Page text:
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Justified: "Fixer"

Illustration for article titled Justified: "Fixer"
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For the second straight episode, Raylan Givens goes about his deputy marshal business in Justified, but as crime-of-the-week episodes go, I found “Fixer” to be slightly stronger than the last one, because it said something about Raylan, even if it didn’t move his story too far forward. “Fixer” primarily concerns the weird bond between two fish-out-of-water types: Raylan, the walking anachronism, and bookie Arnold Pinter (David Eigenberg, best known as Cynthia Nixon’s on-again/off-again boyfriend on Sex And The City), a Brooklyn transplant who’s set up shop in Kentucky, but needs a steady infusion of chocolate egg creams to keep him sane. For various reasons, both men want to get out of town as soon as they can manage, but they don’t really have any place left to settle. They can never go home again, as the saying goes.

One of the consistent pleasures of Justified so far is the steady influx of Elmore Leonard-like criminal types—in short, quirky yet purposeful—played by some very good one-and-done character actors. Eigenberg’s Arnold Pinter, with his profane, mile-a-minute speech patterns and defiant New Yawk attitude, stands in sharp relief to the relaxed drawl of the natives. He obviously rubs them the wrong way, given his brash pronouncements about having to live among the “toothless, banjo-strumming redneck pricks” in his midst. Yet Raylan has an odd appreciation for his candor; Arnold makes no excuses for being a flim-flam artist, and Raylan seems comfortable knowing he comes about his criminality honesty. If there’s an angle, Arnold will exploit it; that’s his job.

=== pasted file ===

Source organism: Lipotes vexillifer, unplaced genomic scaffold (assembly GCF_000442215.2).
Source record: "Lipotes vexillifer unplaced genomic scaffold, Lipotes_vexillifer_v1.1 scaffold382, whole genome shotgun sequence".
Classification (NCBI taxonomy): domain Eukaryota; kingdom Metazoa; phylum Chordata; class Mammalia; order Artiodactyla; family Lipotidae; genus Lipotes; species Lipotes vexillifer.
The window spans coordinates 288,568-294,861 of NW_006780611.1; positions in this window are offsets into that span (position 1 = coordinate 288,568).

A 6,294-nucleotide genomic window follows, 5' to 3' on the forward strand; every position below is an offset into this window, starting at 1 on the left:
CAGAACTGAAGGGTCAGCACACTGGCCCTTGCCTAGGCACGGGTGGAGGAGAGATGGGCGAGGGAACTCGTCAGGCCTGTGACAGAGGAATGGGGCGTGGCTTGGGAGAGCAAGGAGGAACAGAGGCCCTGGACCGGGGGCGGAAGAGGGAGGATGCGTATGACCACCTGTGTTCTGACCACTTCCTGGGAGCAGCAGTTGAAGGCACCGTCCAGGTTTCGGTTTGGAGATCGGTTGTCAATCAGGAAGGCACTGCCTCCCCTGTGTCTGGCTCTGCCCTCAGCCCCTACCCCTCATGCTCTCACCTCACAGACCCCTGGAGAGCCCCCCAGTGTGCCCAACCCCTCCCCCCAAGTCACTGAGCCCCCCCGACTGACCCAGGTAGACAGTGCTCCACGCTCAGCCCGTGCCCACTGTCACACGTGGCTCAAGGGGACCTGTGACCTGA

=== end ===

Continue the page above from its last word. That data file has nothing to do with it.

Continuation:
Setting up shop in the back of a local restaurant, where he crunches the numbers and dispatches legbreakers to extract payments from deadbeat clients, Arnold is a snitch that nobody at the marshal’s office wants to work with. Naturally, that duty is passed along to Raylan, who gets the drop on a fugitive with the ironic name “Tiny,” who’s been working as muscle for Arnold’s operation. Finding “Tiny” turns out to be easier than it sounds, but the case draws Raylan into a larger plot: One of Arnold’s indebted clients, a “scumbag playboy” who goes by the hilarious name Travis Travers, ropes Arnold’s newest legbreaker into a scheme to kidnap his boss and shake him down for cash.

The plot resolves itself with a couple of nice little twists, but as usual, it’s the scribbling between the lines that’s most resonant. We’ve seen Raylan get himself into Old West showdowns before, but his breakdown of the mechanics of the draw (getting the gun out of the holster quickly, without releasing the magazine, for example), made it perfectly obvious that he would have the upper hand. It also sets up an ironic scene later on when his opponent, the legbreaker, draws first on Travis, but gets gunned down by his partner mid-celebration. I also loved Arnold’s attitude about the waitress being in on the abduction plot. He’s not stung at all about her betrayal. In fact, he appreciates her spotting an angle and following through on it. Because that’s what criminals do.

“Fixer” ends with Raylan finally yielding completely to Ava, which is of course trouble on multiple fronts. But who can blame him? Joelle Carter is absurdly sexy in the role, and Ava is so aggressive that even an Eliot Ness type would be hard-pressed to resist. And Raylan, hard as might try to walk the line, is no Eliot Ness.

Stray observations:

• Raylan’s father will finally make an appearance soon, but for now, still more suggestion about who he is, including criminal stints as a legbreaker and a grifter, but with a tendency to lose his temper that his son has inherited. Art: “Just out of curiosity, is he a knucklehead, your daddy, or is a real bad guy?” Guess we’ll find that out soon.


• Nice turn by Greg Cromer as the unfortunately named Travis Travers, particularly in his first scene, where he smugly shakes off the threat of getting “pruned” for not settling his debts. His vanity license plate (TNT 6969) pretty much says it all.